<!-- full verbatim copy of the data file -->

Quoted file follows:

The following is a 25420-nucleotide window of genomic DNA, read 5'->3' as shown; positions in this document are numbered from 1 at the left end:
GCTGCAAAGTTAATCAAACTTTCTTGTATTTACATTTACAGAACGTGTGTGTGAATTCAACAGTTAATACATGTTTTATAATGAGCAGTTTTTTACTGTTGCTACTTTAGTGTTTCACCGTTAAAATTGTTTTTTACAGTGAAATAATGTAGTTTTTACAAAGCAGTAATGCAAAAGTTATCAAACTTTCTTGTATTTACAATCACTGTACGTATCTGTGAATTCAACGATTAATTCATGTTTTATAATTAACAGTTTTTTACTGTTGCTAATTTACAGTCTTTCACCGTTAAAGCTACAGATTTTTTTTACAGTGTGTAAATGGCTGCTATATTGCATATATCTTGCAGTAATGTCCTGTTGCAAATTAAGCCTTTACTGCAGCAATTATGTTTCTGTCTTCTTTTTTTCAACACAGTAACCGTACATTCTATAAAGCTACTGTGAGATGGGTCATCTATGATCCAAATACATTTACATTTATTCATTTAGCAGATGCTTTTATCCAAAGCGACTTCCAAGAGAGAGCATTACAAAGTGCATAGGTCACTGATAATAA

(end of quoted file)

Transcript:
The following is a 25420-nucleotide window of genomic DNA, read 5'->3' as shown; positions in this document are numbered from 1 at the left end:
GCTGCAAAGTTAATCAAACTTTCTTGTATTTACATTTACAGAACGTGTGTGTGAATTCAACAGTTAATACATGTTTTATAATGAGCAGTTTTTTACTGTTGCTACTTTAGTGTTTCACCGTTAAAATTGTTTTTTACAGTGAAATAATGTAGTTTTTACAAAGCAGTAATGCAAAAGTTATCAAACTTTCTTGTATTTACAATCACTGTACGTATCTGTGAATTCAACGATTAATTCATGTTTTATAATTAACAGTTTTTTACTGTTGCTAATTTACAGTCTTTCACCGTTAAAGCTACAGATTTTTTTTACAGTGTGTAAATGGCTGCTATATTGCATATATCTTGCAGTAATGTCCTGTTGCAAATTAAGCCTTTACTGCAGCAATTATGTTTCTGTCTTCTTTTTTTCAACACAGTAACCGTACATTCTATAAAGCTACTGTGAGATGGGTCATCTATGATCCAAATACATTTACATTTATTCATTTAGCAGATGCTTTTATCCAAAGCGACTTCCAAGAGAGAGCATTACAAAGTGCATAGGTCACTGATAATAA